The LEAP Legal Software Award for Best Use of Technology in a Law Firm went to Torys LLP. After accepting the award on behalf of his firm, Sukesh Kamra said Torys has been innovative and boundary-pushing in its technology use this year. Kamra is leader of the firm’s knowledge and innovation team.

“It's trying to find the practical use cases where we can actually leverage legal technology to practice more efficiently and be productive,” he said. “There's so much hype right now around automation technologies and generative AI that it's really important to find that specific use case and measure how technology can actually help you in the practice.”

LEAP Legal Software sponsored the awards gala as an event partner. LEAP Chief Executive Officer, Malcolm Muthulingum, said the legal industry has a long way to go when it comes to implementing the latest technology. With the proliferation of AI and generative AI, he said LEAP is working with the sector to ensure law firms understand the technology and properly implement it.

Charlene Theodore is the chief inclusion officer at McCarthy Tétrault, which took home the award for Diversity Initiative of the Year for their various action groups: Pride Action Group, Gender Action Group, Race Action Group, and Abilities Action Group.

“Our action groups really are the driver of the culture in the firm,” said Theodore. “They're led by equity partners because they’re owners of the firm and the owners of the firm take accountability for diversity. And they are the vehicle by which we actually activate the culture across the firm.”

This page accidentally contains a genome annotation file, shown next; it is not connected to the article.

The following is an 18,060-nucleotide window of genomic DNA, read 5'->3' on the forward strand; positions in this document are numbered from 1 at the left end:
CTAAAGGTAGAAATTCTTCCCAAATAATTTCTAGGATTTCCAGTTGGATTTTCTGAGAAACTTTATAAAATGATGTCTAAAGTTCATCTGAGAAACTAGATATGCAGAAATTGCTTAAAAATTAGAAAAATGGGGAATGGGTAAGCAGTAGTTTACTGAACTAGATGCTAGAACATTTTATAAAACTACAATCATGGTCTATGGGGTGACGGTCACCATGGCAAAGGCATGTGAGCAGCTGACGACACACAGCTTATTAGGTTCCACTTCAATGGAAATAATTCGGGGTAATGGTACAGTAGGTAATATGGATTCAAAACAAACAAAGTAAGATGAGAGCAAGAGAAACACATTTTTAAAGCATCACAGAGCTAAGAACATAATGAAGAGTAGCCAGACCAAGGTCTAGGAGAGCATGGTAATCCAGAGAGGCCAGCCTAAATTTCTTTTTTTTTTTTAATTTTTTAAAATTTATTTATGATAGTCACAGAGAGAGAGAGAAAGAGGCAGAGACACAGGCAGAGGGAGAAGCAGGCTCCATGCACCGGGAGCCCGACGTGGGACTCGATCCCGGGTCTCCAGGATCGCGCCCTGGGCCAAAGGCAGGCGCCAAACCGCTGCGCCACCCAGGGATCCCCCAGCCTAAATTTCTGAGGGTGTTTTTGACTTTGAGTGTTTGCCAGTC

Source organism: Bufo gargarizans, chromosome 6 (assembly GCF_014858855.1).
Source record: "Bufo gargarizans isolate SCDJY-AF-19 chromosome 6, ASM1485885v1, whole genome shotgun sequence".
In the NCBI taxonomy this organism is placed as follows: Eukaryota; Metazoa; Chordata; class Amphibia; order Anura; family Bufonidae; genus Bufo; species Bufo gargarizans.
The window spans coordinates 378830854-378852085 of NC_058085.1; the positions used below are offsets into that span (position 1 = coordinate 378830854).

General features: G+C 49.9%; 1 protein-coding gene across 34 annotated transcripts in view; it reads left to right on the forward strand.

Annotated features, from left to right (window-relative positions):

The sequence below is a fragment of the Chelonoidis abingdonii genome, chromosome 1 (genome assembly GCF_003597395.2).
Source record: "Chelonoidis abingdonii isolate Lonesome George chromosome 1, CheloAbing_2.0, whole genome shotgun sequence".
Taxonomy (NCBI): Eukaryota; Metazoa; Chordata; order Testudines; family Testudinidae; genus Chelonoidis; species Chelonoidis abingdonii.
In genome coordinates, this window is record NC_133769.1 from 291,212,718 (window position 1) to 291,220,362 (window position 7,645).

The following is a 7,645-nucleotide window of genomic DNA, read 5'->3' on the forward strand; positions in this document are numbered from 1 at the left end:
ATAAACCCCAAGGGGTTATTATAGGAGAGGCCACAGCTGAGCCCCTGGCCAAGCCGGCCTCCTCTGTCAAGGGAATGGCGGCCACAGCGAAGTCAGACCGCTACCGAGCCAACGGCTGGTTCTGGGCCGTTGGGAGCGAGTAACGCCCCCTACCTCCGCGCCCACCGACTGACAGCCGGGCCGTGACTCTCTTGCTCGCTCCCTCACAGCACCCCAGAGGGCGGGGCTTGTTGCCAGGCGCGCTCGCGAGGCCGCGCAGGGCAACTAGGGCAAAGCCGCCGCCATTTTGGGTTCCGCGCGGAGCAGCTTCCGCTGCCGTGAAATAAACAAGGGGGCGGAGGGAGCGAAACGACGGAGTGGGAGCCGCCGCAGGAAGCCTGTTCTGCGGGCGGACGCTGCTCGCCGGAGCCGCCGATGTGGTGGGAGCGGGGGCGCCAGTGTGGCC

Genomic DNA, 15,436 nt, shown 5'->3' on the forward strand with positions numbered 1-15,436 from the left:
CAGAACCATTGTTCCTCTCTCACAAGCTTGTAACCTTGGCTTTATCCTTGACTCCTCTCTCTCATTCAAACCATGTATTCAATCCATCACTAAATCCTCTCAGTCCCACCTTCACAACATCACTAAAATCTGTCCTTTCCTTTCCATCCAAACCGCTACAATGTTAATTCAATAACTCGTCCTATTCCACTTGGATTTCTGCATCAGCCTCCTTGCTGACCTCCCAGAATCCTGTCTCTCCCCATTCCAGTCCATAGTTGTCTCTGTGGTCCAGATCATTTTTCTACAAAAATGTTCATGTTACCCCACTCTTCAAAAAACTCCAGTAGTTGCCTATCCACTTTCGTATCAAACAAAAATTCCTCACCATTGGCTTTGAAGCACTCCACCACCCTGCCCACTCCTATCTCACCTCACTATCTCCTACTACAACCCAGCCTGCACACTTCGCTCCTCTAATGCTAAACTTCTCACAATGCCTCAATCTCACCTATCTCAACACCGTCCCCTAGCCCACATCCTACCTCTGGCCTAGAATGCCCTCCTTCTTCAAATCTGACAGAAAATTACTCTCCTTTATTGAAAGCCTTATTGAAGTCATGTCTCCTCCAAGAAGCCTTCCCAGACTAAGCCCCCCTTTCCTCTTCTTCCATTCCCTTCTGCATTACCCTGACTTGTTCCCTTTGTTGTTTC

“The key to our action groups is that it empowers all of our people to get involved, and it's not a top-down approach,” added Tzen Yi-Goh, McCarthy partner and chair of the Abilities Action Group.

The Singleton Urquhart Reynolds Vogel LLP Award for Construction, Infrastructure and Transportation Law Department of the Year went to Infrastructure Ontario. After receiving the award, general counsel Eric Tilley discussed some of the challenges his team faced while setting themselves apart from their competitors over the last year. As others in the industry have experienced, rising inflation and material costs have been “particularly troublesome,” especially from a “fixed cost perspective,” he said. It has also been a challenge to get more projects to market with a shrinking labour force, he added.

Tilley said it is important to celebrate the industry’s hard work.

“There's a lot of people in that room who have been spending a lot of time trying to help push infrastructure projects and construction projects in the province and across the country. It's worth celebrating, for sure.”

A full list of the award winners can be found here.


Recent articles & video

SCC reinforces Crown's narrow scope to appeal acquittal

Final changes to competition laws will require more sophisticated merger analysis: Blakes lawyers

Ontario Court of Appeal upholds paramedics' convictions over death of shooting victim

BC Court of Appeal upholds class action certification in Capital One data breach case

BC Supreme Court awards damages for chronic pain and mental health issues from car accident

BC court declines jurisdiction over property and support in Mexico divorce case

Most Read Articles

BC Supreme Court dismisses applications seeking personal liability of estate executor

BC Supreme Court upholds trust company's estate administration amid beneficiary dispute

Alberta Court of Appeal reinstates sanctions on naturopathic doctor for unprofessional conduct

Government of Canada publishes a report to tackle anti-black racism in the justice system